4. U of L dominating the glass

Marquette had been outrebounded in seven straight games before earning a 39-35 advantage on the boards two days ago against Cincinnati. Louisville, conversely, has been beaten on the glass just twice in its last 13 games. If the Cards don't win the rebounding battle, and don't win it relatively decisively, then they're going to have a hard time improving to 7-3.

5. Transition defense

One thing Marquette didn't struggle with against Louisville was breaking the Cardinal press. The Golden Eagles didn't allow U of L to score any cheap points, but at the same time they weren't able to capitalize on their effective pressure-breaking with any easy buckets of their own. Both teams like to push off of turnovers and missed shots, but in the opener it was Louisville who was more successful when it came to turning fast break opportunities into points. Marquette got a cool highlight when Dominic James dropped a behind-the-back pass to Jerel McNeal for a lay-up, but for the most part the Cards did a fantastic job of getting back and forcing the Golden Eagles to score out of their offense.

6. Slumping Dominic James

It's no secret that Dom James is the star of this team, but he hasn't been the same player since a hard foul from Seton Hall's Jamar Nutter on Jan. 8. Since that night he is shooting 36% from the field, and his hit double figures in just two of Marquette's seven games. If ever there were a time for him to break out it would be now, as tonight is the first of four crucial games for Marquette.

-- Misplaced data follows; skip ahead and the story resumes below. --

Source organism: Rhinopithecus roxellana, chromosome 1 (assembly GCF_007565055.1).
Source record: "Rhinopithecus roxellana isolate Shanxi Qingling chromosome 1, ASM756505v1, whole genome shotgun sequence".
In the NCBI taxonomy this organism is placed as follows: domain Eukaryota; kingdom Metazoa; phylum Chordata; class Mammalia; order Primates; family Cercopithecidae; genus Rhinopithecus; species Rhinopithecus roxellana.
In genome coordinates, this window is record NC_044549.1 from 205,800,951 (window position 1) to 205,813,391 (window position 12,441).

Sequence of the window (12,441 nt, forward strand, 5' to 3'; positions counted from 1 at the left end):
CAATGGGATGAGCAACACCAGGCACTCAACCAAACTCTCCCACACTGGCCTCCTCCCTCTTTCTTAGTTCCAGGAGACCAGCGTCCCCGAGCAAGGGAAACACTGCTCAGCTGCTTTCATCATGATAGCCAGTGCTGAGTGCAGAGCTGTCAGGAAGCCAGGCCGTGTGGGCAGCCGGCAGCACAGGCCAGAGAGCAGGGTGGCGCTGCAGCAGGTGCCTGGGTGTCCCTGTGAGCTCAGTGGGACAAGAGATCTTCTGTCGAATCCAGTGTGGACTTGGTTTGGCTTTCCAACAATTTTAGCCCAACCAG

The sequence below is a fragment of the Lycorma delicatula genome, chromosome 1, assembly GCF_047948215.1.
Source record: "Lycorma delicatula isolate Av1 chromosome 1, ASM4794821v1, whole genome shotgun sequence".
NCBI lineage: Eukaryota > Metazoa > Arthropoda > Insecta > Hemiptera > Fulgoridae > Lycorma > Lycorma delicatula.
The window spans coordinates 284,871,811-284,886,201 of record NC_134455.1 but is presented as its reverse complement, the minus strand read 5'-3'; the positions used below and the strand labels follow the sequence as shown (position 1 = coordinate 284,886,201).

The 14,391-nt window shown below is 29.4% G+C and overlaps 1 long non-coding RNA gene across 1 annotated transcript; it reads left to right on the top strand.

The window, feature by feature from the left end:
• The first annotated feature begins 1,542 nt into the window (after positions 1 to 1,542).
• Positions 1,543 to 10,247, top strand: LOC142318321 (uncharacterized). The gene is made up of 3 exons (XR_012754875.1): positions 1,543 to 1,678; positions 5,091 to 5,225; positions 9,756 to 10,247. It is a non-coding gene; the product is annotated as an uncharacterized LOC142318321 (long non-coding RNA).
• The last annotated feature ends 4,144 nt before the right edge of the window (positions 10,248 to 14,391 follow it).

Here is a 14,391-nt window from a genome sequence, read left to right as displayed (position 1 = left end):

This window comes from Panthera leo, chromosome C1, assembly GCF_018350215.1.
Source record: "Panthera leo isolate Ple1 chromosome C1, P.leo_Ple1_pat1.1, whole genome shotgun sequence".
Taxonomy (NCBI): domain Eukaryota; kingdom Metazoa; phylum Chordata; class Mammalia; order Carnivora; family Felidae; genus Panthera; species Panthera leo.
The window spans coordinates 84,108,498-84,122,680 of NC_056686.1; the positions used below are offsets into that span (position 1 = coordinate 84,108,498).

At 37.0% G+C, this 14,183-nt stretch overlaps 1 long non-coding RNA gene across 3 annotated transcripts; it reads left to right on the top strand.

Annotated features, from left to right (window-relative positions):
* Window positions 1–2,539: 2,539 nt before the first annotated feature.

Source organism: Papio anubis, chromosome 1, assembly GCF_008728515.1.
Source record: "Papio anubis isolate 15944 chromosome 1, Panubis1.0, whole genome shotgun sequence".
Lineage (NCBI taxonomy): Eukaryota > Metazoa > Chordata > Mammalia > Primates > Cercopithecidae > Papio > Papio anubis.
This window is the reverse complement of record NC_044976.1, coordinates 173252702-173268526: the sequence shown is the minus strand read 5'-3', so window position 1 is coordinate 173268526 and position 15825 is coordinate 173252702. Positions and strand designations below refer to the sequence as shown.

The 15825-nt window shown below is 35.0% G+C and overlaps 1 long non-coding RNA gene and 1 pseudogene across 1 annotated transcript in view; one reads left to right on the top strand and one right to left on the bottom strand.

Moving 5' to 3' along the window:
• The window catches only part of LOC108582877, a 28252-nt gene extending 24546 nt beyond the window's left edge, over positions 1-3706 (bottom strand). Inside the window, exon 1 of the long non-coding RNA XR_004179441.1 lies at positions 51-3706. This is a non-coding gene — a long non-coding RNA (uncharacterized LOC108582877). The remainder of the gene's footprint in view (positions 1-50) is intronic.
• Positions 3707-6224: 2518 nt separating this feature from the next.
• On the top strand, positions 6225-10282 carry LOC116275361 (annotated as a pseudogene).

7. James vs. Smith

While his offensive woes were just highlighted, it was the same Dominic James who completely shut down Jerry Smith in the first game. Louisville's second leading scorer finished the game 0-for-7 from the field and scored only one point. Smith did find other ways to contribute, however, snatching six rebounds, handing out five assists, and making a pair of steals. Still, it's likely that his team is going to need him to contribute just a bit more in the scoring column this evening.

8. Jerel McNeal whining after every blown whistle

Because it's going to happen.

9. Matthews and McNeal hitting from 15-feet in

Lost in the discussion of Marquette's woeful (0-for-12) three-point shooting was just how many open jumpers the Golden Eagles missed from inside the arc. Jerel McNeal and Wesley Matthews were both able to penetrate effectively against the Louisville zone, and while there were many instances in which they were well-defended by the Cardinal front line, there were nearly as many times when they had extremely good looks and simply failed to capitalize. Both players are too athletic to consistently keep out of the lane, especially since each is a capable enough shooter to demand adequate respect on the perimeter.

While Matthews struggled from the field (3-of-9), he was able to get to the free-throw line five times, where he connected on 8-of-10 free-throws. McNeal had a better shooting night (7-of-17), but still left at least eight points on the floor. If the same shots are open but falling this time, then MU figures to fare much better.

10. Louisville taking and making open outside shots

It's been discussed ad nauseam over the past three weeks, but the fact that we're all sick of hearing about it doesn't diminish its undeniable relevance. Simply put, when Louisville is taking bad shots or missing good ones, they're just not a very good team.